An iconic and controversial figure in American literature, Hunter S. Thompson displayed a brilliance that forever changed journalism. Thompson’s follow-up to The Proud Highway, this second volume of private, never-before-published letters spans the years 1968 through 1976. Addressed to such luminaries as Tom Wolfe, Kurt Vonnegut, and Jimmy Carter, this incisive collection showcases Thompson’s raw and starkly honest thoughts on a pivotal era in U.S. history.
©1973 Hunter S. Thompson (P)2012 Recorded Books
I'm K, and I like a whole bunch of stuff.
I love Thompson. He's my political guru and the flow of his words will always be lovely.
Hunter S. Thompson himself. Sowers tries to imitate the cadence of Hunter's voice, and fails miserably.
This book has greatness in it, in between tangents and segments where the author was too drugged to write an actual account so he just plops raw transcripts with some apologies. It's unbelievably bad, and wonderful and awesome all at once. 5 stars.
this was perhaps the most exciting political book I have ever written. It is easy to connect both to the author, and the subject matter he presents - in a very understandable way, I might add.
Hunter Thompson's extremely high-energy writing has to be very hard to interpret. But Sowers does a great job by using a tone and pace that syncs well with Thompson's powerful writing. And Hunter Thompson was just amazing!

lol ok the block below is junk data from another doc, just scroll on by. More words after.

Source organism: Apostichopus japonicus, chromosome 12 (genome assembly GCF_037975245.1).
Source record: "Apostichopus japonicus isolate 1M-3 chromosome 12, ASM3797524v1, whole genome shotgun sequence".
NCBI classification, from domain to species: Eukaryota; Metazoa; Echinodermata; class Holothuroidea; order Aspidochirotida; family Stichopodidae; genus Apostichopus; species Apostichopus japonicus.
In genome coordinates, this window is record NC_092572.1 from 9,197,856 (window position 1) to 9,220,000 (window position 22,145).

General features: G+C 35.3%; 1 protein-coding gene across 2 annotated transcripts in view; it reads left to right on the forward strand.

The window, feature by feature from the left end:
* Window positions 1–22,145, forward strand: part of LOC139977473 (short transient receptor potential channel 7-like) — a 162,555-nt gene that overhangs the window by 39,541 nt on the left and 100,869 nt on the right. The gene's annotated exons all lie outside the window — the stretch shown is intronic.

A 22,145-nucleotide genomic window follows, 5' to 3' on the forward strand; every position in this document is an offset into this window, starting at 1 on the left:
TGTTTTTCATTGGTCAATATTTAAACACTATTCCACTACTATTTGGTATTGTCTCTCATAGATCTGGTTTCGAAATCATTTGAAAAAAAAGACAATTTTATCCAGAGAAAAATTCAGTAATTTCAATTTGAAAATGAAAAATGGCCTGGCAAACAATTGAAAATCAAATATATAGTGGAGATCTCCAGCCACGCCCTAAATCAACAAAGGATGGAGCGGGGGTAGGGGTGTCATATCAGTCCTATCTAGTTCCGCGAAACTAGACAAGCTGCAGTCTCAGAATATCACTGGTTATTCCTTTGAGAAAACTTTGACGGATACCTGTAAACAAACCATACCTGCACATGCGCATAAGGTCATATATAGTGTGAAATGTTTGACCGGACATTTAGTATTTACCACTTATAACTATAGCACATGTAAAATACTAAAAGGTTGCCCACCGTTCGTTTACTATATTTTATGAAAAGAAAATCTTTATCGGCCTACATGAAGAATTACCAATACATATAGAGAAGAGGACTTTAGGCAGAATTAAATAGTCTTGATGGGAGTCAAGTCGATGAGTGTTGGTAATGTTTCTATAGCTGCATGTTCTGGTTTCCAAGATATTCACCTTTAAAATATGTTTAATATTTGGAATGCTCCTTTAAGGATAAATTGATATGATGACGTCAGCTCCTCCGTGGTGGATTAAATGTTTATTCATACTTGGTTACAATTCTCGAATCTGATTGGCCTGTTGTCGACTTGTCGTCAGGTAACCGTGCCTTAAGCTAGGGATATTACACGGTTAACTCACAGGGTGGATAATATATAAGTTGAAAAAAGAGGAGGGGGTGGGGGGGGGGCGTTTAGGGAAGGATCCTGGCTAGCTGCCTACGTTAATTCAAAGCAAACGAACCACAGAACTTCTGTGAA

no, but only because i had a hard time staying interested in the topic. this book is about the hardcore "nut cutting" presidential politics of 1972. altho hunter kept it interesting enough for me to work though it, if it were written by any other author i would have tossed it after chapter one.
hunter s thompson's writing style. i really dig his hardcore attitude.
the scenes that take place on the nixon campaign press airplane nicknamed the "zoo". hunter describes the plane as being clouded with smoke as he stands in the cockpit smoking a joint and drinking a beer during takeoff
not really but the book as a whole paints an interesting picture of how things may have been in the late sixties and early seventies
would recommend this book only to people who are "politics" junkies, interested in the presidential politics of the sixties and seventies
This book was suggested as reading for a book discussion group, and I was not sure I would have time to finish it so I purchased an Audible version. In my opinion, if you omit the profanity, vulgarity, and narcissism, you could eliminate over half the pages,and then perhaps understand what his purpose was in writing this book. Even as a drugged out icon he was considered brilliant by some, but I found his work tiring, boring and a total waste of time. In my many, many years of being an Audible member, I have never been sufficiently motivated to write a review (good or bad) nor have I ever considered asking for a refund until this book. The narrator read as if he was shouting at you, and as if he was angry, but I suppose if I knew I had to read this drivel for 16 hours I would be angry also.
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